The Administration

Tehran intends to exploit anti-Trump sentiments

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Since the victory of Donald Trump in the presidential election, a debate has been going on in Tehran among decision makers and foreign policy experts about the direction of U.S. policy with Iran and how the regime can cope with a potentially more hostile attitude from Washington.

A number of current and former diplomats and foreign policy advisors with experience in dealing with the U.S. are asking the government to exploit anti-Trump sentiments and utilize political divisions in Washington.

These recommendations are inspired by Iran’s past successful experiences, notably during the Bush administration when Tehran established good relations with politicians who opposed Bush policies and was able to work with segments of the anti-war movement to influence public opinion and shape U.S. policy toward Tehran.

Hossein Mousavian, former Iranian ambassador to Germany and a leading member of the Iranian nuclear negotiating team in 2003-2005 who is currently living in the US and advocating on behalf of the Iranian regime, has advised the government to exploit anti-Trump sentiments. In an article published by “Iran Diplomacy” he wrote, “Domestic and international challenges that Trump’s administration will face, can create opportunities for Tehran. With the civil resistance movement gaining momentum across the U.S., countries targeted by Trump, including Iran, have found a new opportunity. Unnecessary demonstration of hard power at this point will deprive Iran of the benefits of such opportunities. The time has come for Iran to play the soft power game.”

In a panel discussion in Tehran, Mousavian also declared, “Trump’s unwise actions have provoked unprecedented backlash in the U.S. and around the world. This backlash makes it harder for Trump to act against Iran but creates a unique opportunity for Iran to carry out its soft diplomacy and. We should avoid doing anything that could bring consensus in the U.S. and in the world against Iran. The best strategy to counter Trump is a policy that would align the Western public opinion with Iran and mobilize it against Trump.”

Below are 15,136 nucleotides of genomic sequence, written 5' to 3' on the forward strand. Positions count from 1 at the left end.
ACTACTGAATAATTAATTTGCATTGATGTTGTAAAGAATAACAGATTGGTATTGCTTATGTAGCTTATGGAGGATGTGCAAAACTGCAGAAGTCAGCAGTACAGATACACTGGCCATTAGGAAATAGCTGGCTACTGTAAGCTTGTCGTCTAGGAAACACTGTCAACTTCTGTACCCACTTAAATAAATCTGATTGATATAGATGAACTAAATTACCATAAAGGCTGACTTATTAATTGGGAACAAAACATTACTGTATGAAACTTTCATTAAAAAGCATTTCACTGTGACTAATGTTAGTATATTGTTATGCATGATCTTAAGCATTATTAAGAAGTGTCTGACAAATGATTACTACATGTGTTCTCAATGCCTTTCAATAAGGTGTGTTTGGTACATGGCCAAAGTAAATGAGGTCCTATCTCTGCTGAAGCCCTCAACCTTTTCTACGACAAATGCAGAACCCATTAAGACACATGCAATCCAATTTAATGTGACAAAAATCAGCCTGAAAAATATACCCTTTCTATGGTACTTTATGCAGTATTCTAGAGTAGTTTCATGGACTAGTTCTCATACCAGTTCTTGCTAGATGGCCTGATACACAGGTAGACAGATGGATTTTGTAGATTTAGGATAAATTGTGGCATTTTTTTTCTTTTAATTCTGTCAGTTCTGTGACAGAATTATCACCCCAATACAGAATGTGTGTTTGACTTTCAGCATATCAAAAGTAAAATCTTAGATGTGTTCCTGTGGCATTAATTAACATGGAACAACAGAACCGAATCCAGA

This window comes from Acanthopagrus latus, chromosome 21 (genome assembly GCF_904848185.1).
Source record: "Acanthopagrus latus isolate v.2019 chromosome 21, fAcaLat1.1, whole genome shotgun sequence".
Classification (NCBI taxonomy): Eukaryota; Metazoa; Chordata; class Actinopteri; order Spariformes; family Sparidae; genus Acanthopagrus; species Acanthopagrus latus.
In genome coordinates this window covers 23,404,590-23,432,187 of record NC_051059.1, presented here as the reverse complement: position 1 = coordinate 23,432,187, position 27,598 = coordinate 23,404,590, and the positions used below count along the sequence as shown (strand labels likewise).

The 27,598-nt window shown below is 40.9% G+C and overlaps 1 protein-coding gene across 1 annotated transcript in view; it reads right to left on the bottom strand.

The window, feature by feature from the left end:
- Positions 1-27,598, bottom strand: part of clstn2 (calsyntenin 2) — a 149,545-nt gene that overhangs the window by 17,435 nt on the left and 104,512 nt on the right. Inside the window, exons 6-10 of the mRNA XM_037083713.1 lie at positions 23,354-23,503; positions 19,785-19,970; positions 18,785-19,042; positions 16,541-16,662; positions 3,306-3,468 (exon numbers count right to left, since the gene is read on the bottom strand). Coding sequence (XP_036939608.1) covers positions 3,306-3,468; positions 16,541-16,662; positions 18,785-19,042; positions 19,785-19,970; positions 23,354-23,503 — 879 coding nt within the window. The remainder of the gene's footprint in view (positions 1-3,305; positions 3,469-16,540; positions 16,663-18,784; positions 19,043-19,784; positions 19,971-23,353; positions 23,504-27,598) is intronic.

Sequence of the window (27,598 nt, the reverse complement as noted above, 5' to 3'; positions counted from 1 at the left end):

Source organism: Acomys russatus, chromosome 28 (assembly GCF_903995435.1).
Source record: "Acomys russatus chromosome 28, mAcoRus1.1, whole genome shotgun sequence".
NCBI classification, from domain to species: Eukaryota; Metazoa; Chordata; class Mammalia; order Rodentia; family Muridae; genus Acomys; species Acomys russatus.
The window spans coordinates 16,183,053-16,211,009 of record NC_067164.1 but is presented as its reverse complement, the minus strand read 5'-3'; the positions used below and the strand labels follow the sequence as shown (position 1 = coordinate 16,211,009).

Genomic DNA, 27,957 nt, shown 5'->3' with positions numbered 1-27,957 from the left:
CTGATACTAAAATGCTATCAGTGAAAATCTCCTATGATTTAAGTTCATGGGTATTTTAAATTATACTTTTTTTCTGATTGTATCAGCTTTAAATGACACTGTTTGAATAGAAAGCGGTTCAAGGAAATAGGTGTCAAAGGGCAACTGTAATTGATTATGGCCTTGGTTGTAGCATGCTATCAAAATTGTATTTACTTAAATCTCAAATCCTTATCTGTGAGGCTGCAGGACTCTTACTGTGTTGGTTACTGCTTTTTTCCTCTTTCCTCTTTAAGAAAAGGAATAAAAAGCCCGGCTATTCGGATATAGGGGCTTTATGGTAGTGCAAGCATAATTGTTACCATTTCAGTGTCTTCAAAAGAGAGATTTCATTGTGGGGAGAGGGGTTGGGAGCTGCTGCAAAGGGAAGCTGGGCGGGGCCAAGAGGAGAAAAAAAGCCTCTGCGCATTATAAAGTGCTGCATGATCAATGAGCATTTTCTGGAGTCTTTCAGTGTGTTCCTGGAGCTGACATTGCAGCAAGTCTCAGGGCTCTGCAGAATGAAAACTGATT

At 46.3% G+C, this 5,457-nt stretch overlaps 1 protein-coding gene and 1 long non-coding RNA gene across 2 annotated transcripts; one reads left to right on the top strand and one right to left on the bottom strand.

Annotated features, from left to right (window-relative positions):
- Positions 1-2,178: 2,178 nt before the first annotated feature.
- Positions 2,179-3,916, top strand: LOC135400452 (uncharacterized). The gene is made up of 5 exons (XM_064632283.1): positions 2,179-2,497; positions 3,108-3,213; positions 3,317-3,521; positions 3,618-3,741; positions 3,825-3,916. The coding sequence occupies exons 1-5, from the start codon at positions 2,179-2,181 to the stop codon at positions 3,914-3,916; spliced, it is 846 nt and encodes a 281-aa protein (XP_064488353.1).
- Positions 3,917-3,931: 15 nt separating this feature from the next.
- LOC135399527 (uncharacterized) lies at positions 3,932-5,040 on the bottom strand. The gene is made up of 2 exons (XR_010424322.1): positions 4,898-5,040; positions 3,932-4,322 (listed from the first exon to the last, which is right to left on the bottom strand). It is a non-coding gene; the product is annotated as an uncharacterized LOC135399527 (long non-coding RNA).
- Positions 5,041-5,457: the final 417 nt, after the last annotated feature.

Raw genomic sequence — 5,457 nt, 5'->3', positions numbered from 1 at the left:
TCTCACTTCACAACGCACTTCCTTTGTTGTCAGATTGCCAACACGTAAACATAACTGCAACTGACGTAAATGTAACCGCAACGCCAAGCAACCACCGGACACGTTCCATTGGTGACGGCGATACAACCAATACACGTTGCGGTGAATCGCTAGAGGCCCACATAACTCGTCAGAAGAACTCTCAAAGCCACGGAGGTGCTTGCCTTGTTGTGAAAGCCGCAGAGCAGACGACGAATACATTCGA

On March 7, during a roundtable in Tehran which included Iran’s Deputy Foreign Minister and former diplomats, Nasser Hadian, a top advisor to the Foreign Ministry proposed his plan to counter Trump: “We should boost people-people communication as far as possible to influence public opinion in the U.S., We should act wisely…The media have turned against Trump and we should use the opportunity.” Similarly, Iran’s former ambassador to Mexico told Iranian news agency, IRNA that, “Trump’s actions have turned the public opinion on behalf of Iran and we should exploit it against Trump administration.”

Sadegh Kharazi, former Iranian ambassador to France who worked at the Iranian mission to the UN in the 1990s, has suggested that the government “should not let different layers of power in Washington to reach a consensus over animosity toward Iran.” Kharazi proposed that “pro-Iran lobbies inside the U.S. should accentuate the political divisions in the U.S.”

Iran’s past experience in exploiting political divisions in 2013, during his confirmation speech as Iranian Foreign Minister, Javad Zarif recounted his activities during the Bush administration when he served as Iran’s ambassador to the UN and declared, “I had the approval of the regime’s highest authorities and established contacts with anti-Bush politicians within the U.S. to attempt to cause division amongst the decision makers and neutralize the White House’s policy toward Iran.”

This part of Zarif’s activities have been reported by U.S. media. In 2009, during a defamation lawsuit that involved the Washington based organization “National Iranian American Council” (NIAC), some of email exchanges between Zarif and NIAC were released that shed light on Tehran’s tactics to exploit political divisions in the U.S. and influence U.S. policy toward.

Iran was also carrying a large-scale media and PR campaign to convince public opinion that the Iranian nuclear program was peaceful, that the Iranian regime was ready for peace and dialogue, while portraying the Bush administration as warmonger.

Now, in order to exploit anti-Trump sentiments and blame the U.S. administration for hostilities toward Iran, the Iranian regime needs to present a soft image of itself. But the continued violation of human rights in Iran and the regime’s policies in the region, including its military involvement in Syria and direct participation in the slaughter of Syrian people, along with its growing support to militant Shia groups across the region, will make it difficult for Tehran to fool American public opinion and play the victim card once again.

Hassan Dai is a human rights activist, political analyst and editor of the Iranian American Forum.

The views expressed by contributors are their own and are not the views of The Hill.

Tags Donald Trump Donald Trump Iran Tehran United States

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